DCMS blog

Making or selling Internet of Things (IoT) devices?

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Peter Brown

Senior Technology Officer, Information Commissioner’s Office

Six reasons you need to be thinking about data protection

With the demand for connected toys, smartwatches and smart home accessories growing rapidly it’s safe to say the IoT market is booming.

At the same time, barely a week goes by without hearing of a connected device that has serious yet basic security flaws, leaving personal data potentially exposed to malicious third parties.

Most manufacturers and retailers pride themselves on their health and safety compliance when developing and selling products. But as internet-enabled devices process increasing amounts of personal data, as a manufacturer or retailer how much do you really know about the rules around IoT and the way your products use personal information?

Here are six points to consider as a starting point for manufacturers and retailers of IoT devices:

For manufacturers

1. Your devices will probably be processing personal data

If you’re a manufacturer or service provider involved in the IoT industry then you’re very likely to be processing personal data. Remember, personal data doesn’t just involve things like names and email addresses, your devices may also be processing location data, or online identifiers like IP addresses.

This means that current data protection law applies to you – and you also need to be aware of the General Data Protection Regulation (GDPR), a change to legislation taking effect from May.

There can be complex layers of data processors and data controllers in the IoT world, including manufacturers, app developers, social media platforms and aggregation platforms. Those involved should examine carefully whether they would be a controller or processor under the GDPR.

2. Privacy should be built in from the beginning if a device uses personal data

The GDPR requires you to adopt a ‘data protection by design’ approach to any product or service you’re developing. You need to consider data protection issues at the start of product development, and ensure that these are addressed through the lifecycle of any device or service. You also need to put appropriate technical measures in place to safeguard any personal data that your devices process.

A data protection impact assessment (DPIA) is a tool which can help you comply with data protection obligations when designing a device, product or service that processes personal data. It will allow you to identify and fix any data protection issues at an early stage of any new project or development and help you meet your customers’ expectations around privacy.

You should also be aware that in certain cases a DPIA is mandatory, such as when the processing is high risk.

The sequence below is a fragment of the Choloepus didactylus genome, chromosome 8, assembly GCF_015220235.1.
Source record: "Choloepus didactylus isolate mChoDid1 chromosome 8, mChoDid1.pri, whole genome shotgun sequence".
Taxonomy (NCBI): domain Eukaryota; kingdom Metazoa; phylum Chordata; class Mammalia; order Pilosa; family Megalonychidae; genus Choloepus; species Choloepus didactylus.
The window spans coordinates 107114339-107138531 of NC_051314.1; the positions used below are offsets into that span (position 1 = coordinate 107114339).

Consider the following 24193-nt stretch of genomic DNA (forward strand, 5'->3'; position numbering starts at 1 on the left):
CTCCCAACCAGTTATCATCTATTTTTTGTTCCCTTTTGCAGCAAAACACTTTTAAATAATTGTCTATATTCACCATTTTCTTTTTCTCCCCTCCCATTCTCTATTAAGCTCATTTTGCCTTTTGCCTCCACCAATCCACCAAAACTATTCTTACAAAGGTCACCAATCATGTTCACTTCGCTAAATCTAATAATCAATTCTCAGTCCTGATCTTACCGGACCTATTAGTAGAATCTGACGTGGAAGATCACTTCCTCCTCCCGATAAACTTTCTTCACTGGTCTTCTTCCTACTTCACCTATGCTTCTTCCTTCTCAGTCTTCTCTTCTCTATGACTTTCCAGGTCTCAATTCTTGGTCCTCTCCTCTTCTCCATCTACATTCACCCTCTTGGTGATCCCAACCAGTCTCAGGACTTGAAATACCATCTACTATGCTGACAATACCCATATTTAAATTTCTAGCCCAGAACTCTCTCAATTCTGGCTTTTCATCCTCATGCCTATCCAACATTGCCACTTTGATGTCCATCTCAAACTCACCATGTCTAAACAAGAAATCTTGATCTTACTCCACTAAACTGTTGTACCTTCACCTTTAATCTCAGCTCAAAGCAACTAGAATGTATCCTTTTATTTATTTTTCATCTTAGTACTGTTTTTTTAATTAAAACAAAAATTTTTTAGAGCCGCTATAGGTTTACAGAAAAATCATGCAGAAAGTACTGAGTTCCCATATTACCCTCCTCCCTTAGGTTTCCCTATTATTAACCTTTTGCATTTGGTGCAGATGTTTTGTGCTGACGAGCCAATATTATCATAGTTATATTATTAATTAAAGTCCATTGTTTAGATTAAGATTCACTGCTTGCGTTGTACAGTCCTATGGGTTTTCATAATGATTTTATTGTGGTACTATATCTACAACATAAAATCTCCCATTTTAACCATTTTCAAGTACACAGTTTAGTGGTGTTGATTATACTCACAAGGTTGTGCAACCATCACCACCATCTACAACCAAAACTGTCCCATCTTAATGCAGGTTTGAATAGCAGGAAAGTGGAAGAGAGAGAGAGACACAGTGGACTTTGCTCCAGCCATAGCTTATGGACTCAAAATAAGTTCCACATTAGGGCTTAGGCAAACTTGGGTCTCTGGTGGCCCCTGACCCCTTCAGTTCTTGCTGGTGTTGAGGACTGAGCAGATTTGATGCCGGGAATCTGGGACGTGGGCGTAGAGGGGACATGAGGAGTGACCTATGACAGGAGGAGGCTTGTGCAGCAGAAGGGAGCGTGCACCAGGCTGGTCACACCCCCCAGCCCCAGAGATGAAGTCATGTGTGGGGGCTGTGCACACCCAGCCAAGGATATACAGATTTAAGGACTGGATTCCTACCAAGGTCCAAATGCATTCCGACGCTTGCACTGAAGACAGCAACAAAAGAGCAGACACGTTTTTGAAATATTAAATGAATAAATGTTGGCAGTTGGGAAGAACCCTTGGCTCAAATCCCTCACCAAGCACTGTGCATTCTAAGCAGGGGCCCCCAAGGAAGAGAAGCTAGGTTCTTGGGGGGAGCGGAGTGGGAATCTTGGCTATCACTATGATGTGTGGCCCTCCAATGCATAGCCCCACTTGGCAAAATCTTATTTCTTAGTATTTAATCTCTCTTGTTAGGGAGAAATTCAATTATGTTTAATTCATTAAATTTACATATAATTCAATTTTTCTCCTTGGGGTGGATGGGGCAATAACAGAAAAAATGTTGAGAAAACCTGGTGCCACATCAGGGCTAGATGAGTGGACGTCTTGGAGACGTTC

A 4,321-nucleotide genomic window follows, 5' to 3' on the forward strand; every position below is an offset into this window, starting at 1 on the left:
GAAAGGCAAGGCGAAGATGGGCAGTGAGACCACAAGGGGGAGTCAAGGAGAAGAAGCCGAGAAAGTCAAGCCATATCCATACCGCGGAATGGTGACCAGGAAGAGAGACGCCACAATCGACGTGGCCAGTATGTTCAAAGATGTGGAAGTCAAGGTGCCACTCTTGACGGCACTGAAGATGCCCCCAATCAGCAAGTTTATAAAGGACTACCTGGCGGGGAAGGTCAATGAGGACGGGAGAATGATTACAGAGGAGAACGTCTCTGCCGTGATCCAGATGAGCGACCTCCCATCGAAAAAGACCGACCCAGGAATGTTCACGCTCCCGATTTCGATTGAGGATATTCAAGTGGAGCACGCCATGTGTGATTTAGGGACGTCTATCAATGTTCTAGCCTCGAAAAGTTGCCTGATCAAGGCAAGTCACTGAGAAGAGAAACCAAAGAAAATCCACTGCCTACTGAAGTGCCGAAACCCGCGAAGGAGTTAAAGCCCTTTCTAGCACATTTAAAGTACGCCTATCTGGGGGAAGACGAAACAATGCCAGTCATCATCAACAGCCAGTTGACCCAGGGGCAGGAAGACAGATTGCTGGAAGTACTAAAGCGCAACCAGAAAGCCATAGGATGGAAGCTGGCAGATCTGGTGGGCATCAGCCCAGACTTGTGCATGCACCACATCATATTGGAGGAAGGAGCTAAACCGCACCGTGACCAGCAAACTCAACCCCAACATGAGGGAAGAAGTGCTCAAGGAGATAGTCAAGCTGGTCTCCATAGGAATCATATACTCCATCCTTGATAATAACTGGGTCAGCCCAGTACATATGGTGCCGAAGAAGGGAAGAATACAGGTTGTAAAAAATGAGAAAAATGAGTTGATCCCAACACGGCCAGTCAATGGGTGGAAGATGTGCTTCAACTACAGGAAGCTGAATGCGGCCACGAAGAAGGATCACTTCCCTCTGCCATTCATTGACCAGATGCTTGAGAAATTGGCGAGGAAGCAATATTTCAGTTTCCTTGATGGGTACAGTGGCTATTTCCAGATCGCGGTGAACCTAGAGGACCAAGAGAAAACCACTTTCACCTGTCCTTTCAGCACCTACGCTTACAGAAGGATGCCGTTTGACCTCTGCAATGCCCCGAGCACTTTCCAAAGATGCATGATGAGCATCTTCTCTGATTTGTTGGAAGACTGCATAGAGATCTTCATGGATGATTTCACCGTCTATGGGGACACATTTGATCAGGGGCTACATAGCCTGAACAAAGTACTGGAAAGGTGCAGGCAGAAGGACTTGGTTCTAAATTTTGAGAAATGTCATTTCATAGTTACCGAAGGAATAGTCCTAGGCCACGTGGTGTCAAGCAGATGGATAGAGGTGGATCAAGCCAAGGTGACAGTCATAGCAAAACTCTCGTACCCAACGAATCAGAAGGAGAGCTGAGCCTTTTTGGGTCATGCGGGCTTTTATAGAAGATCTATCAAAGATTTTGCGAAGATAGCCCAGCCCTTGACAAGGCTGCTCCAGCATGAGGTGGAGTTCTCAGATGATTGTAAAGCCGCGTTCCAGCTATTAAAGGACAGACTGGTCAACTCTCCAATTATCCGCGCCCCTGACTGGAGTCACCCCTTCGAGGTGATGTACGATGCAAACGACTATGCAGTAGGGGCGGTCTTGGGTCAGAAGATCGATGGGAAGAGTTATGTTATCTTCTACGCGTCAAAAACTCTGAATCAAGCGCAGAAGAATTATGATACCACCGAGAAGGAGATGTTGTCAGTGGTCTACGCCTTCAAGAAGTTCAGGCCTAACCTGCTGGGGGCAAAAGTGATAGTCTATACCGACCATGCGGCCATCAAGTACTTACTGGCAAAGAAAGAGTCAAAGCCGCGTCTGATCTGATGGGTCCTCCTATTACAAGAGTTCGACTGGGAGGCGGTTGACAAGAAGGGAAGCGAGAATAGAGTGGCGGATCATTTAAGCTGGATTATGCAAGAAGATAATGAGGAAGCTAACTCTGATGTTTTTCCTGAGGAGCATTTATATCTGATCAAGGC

3. Data protection and cyber security go hand in hand

IoT manufacturers must remember cyber security and data protection are inextricably linked. Those IoT organisations that invest time and money in designing secure products will show a respect for their customers that will stand them in good stead for the long term.

Gone are the days when cyber security was for the IT team and data protection was a back room issue. Both are linked and both need to be high on the boardroom agenda.

4. You want to build trust with your customers

The ICO was involved in an international study last year that found six in ten IoT devices don’t properly tell customers how their personal information is being used. Under the current and future law you need to be aware that you have obligations to inform customers how their personal information will be collected, used, disclosed and stored, and how they may exercise their rights over that data.

Trust is integral to innovation and can be easily lost when consumers discover you haven’t been completely honest about how you are using their information.

For retailers

5. You have a duty to your customers

It’s also important that retailers take the safety of IoT devices into account when choosing which products to sell. Innovation in the digital economy relies on consumer trust.

Check the manufacturer has produced a safe product that is not going to put consumers’ personal information at risk. Look at how the device deals with personal information, and whether the manufacturer or service provider is transparent about how data is being used.

Consider the practical measures that manufacturers offer such as strong credentials and timely software updates.

6. Shoddy products can ruin your reputation

IoT products might fly off the shelves when they’re new and exciting, or during certain times of year like the Christmas season, but consider the possible reputational damage to your business if they later turn out to be so badly designed that they put people’s data at risk.

Selling products that are secure and respect the public’s personal data will reap rewards in the long term.

What’s happening next?

Looking to the future of IoT, we’re working closely with the Department for Digital, Culture, Media and Sport which has announced today new measures to boost cyber security in millions of internet-connected devices as part of its Secure by Default project. The project is focusing on improving the security of consumer internet connected devices and associated services.


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